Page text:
Officials from the School Construction Authority (SCA) unveiled plans for the new school at a March 26th public hearing. Afterwards, Community Board 6's Landmarks and Land Use Committee voted to extend the review process before making a recommendation on the project.
The SCA is proposing to raze the existing P.S. 133 building on Fourth Avenue between Baltic and Butler streets and replace it with a state-of-the-art building to house separate schools from two different school districts. To accommodate the new building, the SCA plans to significantly downsize a popular community garden that currently takes up a large area of the school site.
In a presentation at the hearing, Joshua Burdick, an architect contracted by SCA for the project, unveiled a scale model of the new school, which he said would replicate the unique design and character of the existing school, a Park Slope institution beloved by generations of residents.
"We spent a lot of time studying the current building," Burdick said. "It seems to us that the new school captures the flavor [of the existing school]. It will not look like a modern building when it's built."
The 116,000-square-foot, five-story building, design considerations not withstanding, would dwarf the current 46,000-square-foot, four-story school.
It would feature a main entrance on a raised plaza at Butler Street and Fourth Avenue and a second entrance around the corner on Baltic Street, and include an assembly area, library, full gymnasium, science, art, and computer labs and enough classroom space for almost 1,000 students.
Stanley Dahir, an SCA Architecture and Engineering director, said the facility would house two schools under the same roof: the revamped P.S. 133, as well an entirely new school that does not exist now.
Details of how this plan would work have not been formalized yet, Dahir said. Rosemary Ann Stuart, superintendent of Community School District 15, said the districting and zoning requirements needed to allow schools from districts 13 and 15 to coexist in one building could not be formulated until the school proposal is passed.
Community response to the ambitious proposal was overwhelmingly negative, though a few educators at the public hearing spoke in support of the expanded school. Most neighborhood residents, however, objected to the demolition of the current school, the size of its proposed replacement and impact on the surrounding area, and, most vehemently, to any change to the site's community garden.
"I look at this [plan for the new] building and it scares me," said Miriam Perez, a neighborhood resident for over three decades who attended P.S. 133 as a child. "What's going to happen to the rest of us who live here?"
Perez worried that a new 900-seat school in the area would only increase the strain on emergency, sanitation and other city services for residents who live on the streets around the school.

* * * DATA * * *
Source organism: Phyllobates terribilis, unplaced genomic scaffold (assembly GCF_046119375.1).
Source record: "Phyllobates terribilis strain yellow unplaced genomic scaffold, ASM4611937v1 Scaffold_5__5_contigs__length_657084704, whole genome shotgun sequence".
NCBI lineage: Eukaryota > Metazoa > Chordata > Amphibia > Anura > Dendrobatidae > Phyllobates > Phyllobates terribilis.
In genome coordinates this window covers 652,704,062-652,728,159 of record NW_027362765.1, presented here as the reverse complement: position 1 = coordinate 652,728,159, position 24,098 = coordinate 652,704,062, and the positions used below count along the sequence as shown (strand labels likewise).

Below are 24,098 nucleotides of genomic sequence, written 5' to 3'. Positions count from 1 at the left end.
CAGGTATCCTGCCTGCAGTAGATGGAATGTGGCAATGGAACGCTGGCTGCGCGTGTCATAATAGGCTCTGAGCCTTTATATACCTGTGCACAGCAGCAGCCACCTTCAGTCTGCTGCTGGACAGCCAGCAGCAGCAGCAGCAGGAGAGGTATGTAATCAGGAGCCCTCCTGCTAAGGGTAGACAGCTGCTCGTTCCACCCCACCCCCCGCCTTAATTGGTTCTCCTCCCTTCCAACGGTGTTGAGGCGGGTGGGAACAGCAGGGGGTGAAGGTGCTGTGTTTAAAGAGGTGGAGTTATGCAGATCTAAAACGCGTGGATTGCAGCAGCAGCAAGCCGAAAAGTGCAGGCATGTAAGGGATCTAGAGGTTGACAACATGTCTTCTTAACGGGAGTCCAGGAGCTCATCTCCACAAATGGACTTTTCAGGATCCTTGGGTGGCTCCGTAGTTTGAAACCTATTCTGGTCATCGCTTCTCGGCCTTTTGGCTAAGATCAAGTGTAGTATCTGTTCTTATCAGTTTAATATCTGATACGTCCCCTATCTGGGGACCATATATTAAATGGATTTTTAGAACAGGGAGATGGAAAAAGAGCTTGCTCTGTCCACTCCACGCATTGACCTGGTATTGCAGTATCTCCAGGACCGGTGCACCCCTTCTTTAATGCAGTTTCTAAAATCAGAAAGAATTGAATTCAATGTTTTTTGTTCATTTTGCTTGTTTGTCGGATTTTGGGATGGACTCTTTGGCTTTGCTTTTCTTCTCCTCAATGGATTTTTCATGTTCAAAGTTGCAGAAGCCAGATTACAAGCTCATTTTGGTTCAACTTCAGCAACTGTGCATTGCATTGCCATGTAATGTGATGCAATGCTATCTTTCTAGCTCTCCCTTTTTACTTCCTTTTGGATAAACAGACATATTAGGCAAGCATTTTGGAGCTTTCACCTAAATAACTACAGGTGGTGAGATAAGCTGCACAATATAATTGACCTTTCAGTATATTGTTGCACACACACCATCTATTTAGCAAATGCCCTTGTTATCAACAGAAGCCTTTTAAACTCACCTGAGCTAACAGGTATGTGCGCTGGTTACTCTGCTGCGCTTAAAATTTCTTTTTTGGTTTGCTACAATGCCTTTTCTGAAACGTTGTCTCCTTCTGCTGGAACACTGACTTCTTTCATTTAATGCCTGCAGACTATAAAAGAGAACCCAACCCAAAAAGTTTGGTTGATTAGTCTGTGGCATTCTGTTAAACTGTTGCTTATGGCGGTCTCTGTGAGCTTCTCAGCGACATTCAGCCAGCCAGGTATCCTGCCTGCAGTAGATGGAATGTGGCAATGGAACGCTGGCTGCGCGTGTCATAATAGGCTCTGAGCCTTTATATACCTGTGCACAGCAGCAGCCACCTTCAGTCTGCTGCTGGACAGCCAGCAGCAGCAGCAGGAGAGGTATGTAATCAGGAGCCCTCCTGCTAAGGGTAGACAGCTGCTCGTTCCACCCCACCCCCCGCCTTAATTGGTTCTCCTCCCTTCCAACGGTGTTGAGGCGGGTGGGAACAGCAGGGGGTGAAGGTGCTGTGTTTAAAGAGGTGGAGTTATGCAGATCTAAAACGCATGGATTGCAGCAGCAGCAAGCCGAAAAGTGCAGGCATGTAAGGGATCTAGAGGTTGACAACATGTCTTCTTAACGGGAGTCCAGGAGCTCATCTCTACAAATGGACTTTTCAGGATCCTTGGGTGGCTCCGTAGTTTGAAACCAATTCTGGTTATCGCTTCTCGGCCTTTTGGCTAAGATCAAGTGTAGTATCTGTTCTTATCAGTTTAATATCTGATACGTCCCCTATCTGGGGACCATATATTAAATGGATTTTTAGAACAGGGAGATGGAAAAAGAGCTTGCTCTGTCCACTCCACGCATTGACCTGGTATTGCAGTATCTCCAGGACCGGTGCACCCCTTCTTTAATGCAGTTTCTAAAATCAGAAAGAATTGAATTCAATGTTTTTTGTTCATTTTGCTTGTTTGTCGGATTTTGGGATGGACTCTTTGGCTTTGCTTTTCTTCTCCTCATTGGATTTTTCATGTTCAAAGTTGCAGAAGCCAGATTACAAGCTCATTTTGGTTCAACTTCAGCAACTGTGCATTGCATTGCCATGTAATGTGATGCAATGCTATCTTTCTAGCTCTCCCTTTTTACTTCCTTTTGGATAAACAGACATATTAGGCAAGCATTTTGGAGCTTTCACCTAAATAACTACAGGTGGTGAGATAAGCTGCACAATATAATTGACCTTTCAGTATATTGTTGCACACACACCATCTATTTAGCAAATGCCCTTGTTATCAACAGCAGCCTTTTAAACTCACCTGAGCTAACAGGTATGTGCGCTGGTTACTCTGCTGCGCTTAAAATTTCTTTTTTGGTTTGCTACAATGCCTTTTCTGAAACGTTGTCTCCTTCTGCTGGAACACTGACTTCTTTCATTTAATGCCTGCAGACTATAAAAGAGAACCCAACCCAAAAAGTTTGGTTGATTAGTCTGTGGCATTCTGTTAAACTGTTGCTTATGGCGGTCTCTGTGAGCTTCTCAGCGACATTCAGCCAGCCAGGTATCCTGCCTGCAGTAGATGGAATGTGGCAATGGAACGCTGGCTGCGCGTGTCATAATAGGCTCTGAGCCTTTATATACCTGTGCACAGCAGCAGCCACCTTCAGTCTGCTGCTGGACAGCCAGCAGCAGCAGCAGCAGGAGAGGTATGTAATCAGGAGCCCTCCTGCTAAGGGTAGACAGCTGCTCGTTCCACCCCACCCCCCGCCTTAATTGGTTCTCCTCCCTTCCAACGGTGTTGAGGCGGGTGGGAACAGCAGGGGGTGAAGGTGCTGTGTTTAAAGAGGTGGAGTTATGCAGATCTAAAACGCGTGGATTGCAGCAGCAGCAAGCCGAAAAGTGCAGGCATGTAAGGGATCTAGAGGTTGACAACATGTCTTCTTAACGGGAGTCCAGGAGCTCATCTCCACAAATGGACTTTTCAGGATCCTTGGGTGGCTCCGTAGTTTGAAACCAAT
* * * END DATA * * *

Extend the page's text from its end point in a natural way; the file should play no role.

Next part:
"We are not anti-education, we're for education," said one longtime Park Slope resident S.J. Avery. But "a building of that size, that massive, doesn't belong in our neighborhood."
Avery criticized the Department of Education (DOE) and its building agency, the SCA, for wielding their power with impunity, and called for more information and public hearing sessions to properly oversee the planning process.
"If the SCA and DOE were people, they'd be called at best serial muggers," Avery said. "It's time to put the cuffs on."
Several gardeners rallied in defense of their open space, where vegetables, fruit, and other plants have grown since the garden was established 29 years ago. It has since become an important neighborhood social center, where barbeques and other community events are held throughout the year.
The garden is situated on the northwest portion of the school plot, next to school playgrounds and basketball courts. The SCA is proposing to relocate the garden, to make way for the new school, to a 3,000-square foot lot on the southwestern corner of the property.
"That is a [nearly] 30-year-old garden. It means a lot to a lot of people," said Trouy Kannapell, who gardens there.
Kannapell and several other community gardeners expressed outrage that the city would plan to demolish the garden, and replace it with one only half its size, without notifying the people who run and use the space.
"We were never consulted, we were never informed [until now]," Kannapell told SCA officials at the meeting. "That does not buy goodwill."
SCA's director of External Affairs, Fred Maley, said residents should be happy the city plans to replace the garden at all.
"Will the [new] garden be smaller? Yes," Maley said. "But I'm amazed that there's a community garden still there [in the plan] because that is not standard."
Maley went on to acknowledge residents' frustration with the school proposal - even apologizing at one point for the "lack of community interaction up until now" - but nevertheless defended the authority's plans, saying the new school would fill an important educational need in Park Slope.
Of the few people who spoke in favor of the plan, most were educators who argued a new school was more important than a larger community garden, and trumped other concerns over property value, traffic congestion, and parking spaces.
"Any action which would build educational capacity should be given a presumption of legitimacy," said Jim Devore, vice-chair of Community Education Council 15, which serves the Park Slope area, in support of the school proposal. "If we are to take our growth seriously, it is incumbent upon us to take the DOE seriously when, on rare occasion, they get something right."
An SCA spokesperson said the authority is moving forward with an Environmental Impact Study at the proposed site, and will hold a second public hearing on the project once the EIS is completed.